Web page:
Perhaps we would seriously consider that Benedict is concerned with a Europe losing its faith because he believes that Jesus Christ saves, he believes that human beings, created by God, find their natural and supernatural happiness and joy in God, and that all of this Church stuff is true, profoundly and decisively expressive of the Truth that is Jesus Christ, and that Creation - which includes us - finds its fulfillment and destiny in that Truth.
The gap Shorto describes in his piece between the spiritual yearnings of modern people and their views of and attachment to religious institutions is obviously real. But Shorto, taking his page from the modernity playbook, assumes that the two are inherently in opposition, that Benedict, in those times when he does his ChurchTalk, is saying the wrong things and missing the point and (I suppose) should be vague and uncommitted.
What he misses is that Benedict is very well aware of the gap himself and while he is obviously willing to speak of that gap on the level of cultural and social analysis, what concerns him the most is the theological. The gap exists because modern people are not meeting Jesus Christ. And they are not meeting him, for whatever reason - either because of their own blindness or the failures of the Church itself- in the Church, or what they see as Church. What Benedict seems to be trying to do, on one level, is reknit this piece, to do that slow, patient work of holding Jesus up to us, explaining who Jesus is, witnessing in various ways to his own faith in and love for Christ, and then pointing just a little further so we can see where Jesus is - in His Church, and at the same time, turning back around to those in the Church, ordained, professed and lay, and calling us to refocus our own eyes on Christ and witness to the truth of his love and mercy in all we do in the world, in our families, in our service to the poor, in our catechesis, and our liturgy.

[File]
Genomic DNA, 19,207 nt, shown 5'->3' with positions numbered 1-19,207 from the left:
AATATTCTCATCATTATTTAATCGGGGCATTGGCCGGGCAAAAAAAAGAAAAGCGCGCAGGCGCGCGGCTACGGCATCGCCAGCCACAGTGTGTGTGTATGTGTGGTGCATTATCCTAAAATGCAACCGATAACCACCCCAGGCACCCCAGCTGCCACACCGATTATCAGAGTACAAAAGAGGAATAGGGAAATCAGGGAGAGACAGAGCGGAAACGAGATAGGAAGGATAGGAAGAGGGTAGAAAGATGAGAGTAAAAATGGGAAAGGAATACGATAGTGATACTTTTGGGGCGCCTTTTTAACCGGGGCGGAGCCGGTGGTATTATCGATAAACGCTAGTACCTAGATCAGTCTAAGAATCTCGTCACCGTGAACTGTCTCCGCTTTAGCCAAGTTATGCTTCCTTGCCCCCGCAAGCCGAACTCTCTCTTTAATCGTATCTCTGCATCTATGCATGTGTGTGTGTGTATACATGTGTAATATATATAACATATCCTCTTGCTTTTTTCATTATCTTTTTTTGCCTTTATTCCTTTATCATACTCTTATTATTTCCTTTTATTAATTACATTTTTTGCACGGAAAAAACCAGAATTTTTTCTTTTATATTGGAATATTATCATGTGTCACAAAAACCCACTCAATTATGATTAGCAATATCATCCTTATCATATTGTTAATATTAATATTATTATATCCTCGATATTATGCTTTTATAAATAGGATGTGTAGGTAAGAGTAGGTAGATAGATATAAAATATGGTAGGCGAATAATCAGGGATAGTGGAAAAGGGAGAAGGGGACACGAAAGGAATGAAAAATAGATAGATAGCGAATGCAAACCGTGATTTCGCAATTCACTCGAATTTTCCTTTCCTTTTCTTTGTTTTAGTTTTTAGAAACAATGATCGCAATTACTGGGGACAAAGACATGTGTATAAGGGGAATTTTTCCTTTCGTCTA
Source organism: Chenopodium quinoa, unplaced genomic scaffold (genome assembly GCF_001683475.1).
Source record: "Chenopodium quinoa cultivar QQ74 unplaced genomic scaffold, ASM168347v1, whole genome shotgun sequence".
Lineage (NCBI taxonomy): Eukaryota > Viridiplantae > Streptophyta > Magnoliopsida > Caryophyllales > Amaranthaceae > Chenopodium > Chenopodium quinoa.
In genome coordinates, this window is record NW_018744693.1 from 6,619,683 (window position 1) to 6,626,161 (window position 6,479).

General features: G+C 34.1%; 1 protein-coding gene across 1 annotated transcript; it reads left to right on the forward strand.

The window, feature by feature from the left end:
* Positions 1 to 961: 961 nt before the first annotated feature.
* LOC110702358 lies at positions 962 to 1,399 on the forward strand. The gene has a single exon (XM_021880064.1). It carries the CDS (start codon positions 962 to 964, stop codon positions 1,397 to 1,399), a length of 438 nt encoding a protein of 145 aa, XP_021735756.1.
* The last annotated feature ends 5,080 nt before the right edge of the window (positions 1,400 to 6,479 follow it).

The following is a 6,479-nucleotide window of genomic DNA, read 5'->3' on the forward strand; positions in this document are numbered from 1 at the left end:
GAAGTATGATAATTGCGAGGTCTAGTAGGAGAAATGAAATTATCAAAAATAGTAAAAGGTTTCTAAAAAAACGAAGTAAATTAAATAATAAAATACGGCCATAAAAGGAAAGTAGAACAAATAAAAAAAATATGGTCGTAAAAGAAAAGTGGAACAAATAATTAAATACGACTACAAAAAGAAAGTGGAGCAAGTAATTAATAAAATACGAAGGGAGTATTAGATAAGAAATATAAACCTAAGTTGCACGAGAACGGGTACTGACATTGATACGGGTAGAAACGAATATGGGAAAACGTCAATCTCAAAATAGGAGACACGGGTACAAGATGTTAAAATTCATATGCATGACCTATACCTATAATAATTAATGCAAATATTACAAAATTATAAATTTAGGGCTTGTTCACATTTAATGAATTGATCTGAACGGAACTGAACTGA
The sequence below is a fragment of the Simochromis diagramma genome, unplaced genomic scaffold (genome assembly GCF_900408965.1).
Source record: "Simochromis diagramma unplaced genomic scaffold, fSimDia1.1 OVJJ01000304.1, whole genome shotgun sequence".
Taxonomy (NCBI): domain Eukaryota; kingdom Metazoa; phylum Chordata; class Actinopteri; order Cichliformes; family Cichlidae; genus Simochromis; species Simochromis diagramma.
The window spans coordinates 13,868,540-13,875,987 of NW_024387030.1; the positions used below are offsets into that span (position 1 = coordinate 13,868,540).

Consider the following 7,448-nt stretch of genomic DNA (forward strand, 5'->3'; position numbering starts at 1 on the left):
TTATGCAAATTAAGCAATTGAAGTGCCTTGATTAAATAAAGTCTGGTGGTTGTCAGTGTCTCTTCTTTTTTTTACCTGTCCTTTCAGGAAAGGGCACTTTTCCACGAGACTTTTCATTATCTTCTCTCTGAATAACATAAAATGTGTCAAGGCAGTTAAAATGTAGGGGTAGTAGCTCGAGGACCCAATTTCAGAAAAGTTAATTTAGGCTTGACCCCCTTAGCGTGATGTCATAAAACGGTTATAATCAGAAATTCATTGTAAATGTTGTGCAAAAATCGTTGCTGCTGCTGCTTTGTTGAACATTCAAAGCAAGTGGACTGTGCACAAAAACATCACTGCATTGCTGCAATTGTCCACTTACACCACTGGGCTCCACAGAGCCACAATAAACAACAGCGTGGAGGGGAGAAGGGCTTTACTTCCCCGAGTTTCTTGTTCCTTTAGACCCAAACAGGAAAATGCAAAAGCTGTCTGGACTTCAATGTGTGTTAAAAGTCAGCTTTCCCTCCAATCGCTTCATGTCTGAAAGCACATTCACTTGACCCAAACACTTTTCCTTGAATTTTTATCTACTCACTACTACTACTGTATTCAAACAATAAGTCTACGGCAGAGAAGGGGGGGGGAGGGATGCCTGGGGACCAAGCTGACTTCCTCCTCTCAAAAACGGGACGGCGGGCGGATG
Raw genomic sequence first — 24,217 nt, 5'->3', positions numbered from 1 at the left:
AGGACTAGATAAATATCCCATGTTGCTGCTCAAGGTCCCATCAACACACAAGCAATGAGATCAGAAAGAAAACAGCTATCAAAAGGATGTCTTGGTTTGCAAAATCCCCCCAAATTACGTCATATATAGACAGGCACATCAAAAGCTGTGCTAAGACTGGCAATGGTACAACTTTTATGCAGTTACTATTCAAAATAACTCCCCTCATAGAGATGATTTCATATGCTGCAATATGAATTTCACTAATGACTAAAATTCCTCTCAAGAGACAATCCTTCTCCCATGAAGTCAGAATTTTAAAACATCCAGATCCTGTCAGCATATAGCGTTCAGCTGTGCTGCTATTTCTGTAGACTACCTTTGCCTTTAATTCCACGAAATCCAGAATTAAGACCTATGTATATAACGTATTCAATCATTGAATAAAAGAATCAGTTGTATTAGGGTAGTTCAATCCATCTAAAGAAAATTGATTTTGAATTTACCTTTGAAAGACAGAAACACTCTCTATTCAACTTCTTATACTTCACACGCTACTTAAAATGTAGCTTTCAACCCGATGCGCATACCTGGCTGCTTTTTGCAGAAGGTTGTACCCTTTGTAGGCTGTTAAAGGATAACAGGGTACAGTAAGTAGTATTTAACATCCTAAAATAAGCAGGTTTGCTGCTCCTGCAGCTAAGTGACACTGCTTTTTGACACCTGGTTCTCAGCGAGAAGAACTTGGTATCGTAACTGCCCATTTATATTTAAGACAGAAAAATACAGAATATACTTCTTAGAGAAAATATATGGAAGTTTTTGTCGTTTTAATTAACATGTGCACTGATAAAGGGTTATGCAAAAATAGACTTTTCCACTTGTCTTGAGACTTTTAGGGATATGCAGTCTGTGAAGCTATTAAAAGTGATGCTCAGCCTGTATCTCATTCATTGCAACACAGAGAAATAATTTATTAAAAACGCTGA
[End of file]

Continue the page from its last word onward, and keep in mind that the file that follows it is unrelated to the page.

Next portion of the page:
This piece was far better than others, but secular journalists are just going to keep missing the boat until they can stop making the lazy choice of falling back on the "reinforcing Catholic rules and identity" meme (and truthfully - I defy you to scour the works of Benedict - or Ratzinger, for that matter - and find, in his theological and pastoral writing a call to "OBEY THE RULES AND BE A GOOD CATHOLIC!) and actually find the time to read what Benedict is saying about Jesus Christ - which is quite a bit - and doing some hard thinking about how all of this - from Creation to Redemption in Jesus to the Church to the state of the modern human person - is all connected in what Benedict is saying and doing.
What good would life have been to us,
had Christ not come as our Redeemer?